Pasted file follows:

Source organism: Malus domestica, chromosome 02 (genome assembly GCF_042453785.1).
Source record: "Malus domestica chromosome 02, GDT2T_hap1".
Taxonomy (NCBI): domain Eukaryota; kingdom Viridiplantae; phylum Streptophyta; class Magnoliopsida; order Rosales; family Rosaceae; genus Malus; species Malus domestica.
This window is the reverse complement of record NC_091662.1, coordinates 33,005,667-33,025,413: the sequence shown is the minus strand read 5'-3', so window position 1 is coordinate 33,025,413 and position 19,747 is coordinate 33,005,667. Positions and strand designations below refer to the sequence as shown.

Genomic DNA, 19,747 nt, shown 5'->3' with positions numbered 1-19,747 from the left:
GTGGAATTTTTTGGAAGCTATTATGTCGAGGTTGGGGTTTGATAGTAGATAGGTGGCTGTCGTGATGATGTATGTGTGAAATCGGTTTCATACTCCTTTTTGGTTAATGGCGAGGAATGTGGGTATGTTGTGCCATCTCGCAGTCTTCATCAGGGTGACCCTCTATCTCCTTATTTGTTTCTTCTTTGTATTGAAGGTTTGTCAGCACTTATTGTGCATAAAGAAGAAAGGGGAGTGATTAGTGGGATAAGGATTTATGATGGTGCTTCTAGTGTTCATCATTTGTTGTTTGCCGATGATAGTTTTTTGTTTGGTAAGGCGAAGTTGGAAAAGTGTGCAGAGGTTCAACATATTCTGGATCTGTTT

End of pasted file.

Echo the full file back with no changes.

Source organism: Malus domestica, chromosome 02 (genome assembly GCF_042453785.1).
Source record: "Malus domestica chromosome 02, GDT2T_hap1".
Taxonomy (NCBI): domain Eukaryota; kingdom Viridiplantae; phylum Streptophyta; class Magnoliopsida; order Rosales; family Rosaceae; genus Malus; species Malus domestica.
This window is the reverse complement of record NC_091662.1, coordinates 33,005,667-33,025,413: the sequence shown is the minus strand read 5'-3', so window position 1 is coordinate 33,025,413 and position 19,747 is coordinate 33,005,667. Positions and strand designations below refer to the sequence as shown.

Genomic DNA, 19,747 nt, shown 5'->3' with positions numbered 1-19,747 from the left:
GTGGAATTTTTTGGAAGCTATTATGTCGAGGTTGGGGTTTGATAGTAGATAGGTGGCTGTCGTGATGATGTATGTGTGAAATCGGTTTCATACTCCTTTTTGGTTAATGGCGAGGAATGTGGGTATGTTGTGCCATCTCGCAGTCTTCATCAGGGTGACCCTCTATCTCCTTATTTGTTTCTTCTTTGTATTGAAGGTTTGTCAGCACTTATTGTGCATAAAGAAGAAAGGGGAGTGATTAGTGGGATAAGGATTTATGATGGTGCTTCTAGTGTTCATCATTTGTTGTTTGCCGATGATAGTTTTTTGTTTGGTAAGGCGAAGTTGGAAAAGTGTGCAGAGGTTCAACATATTCTGGATCTGTTT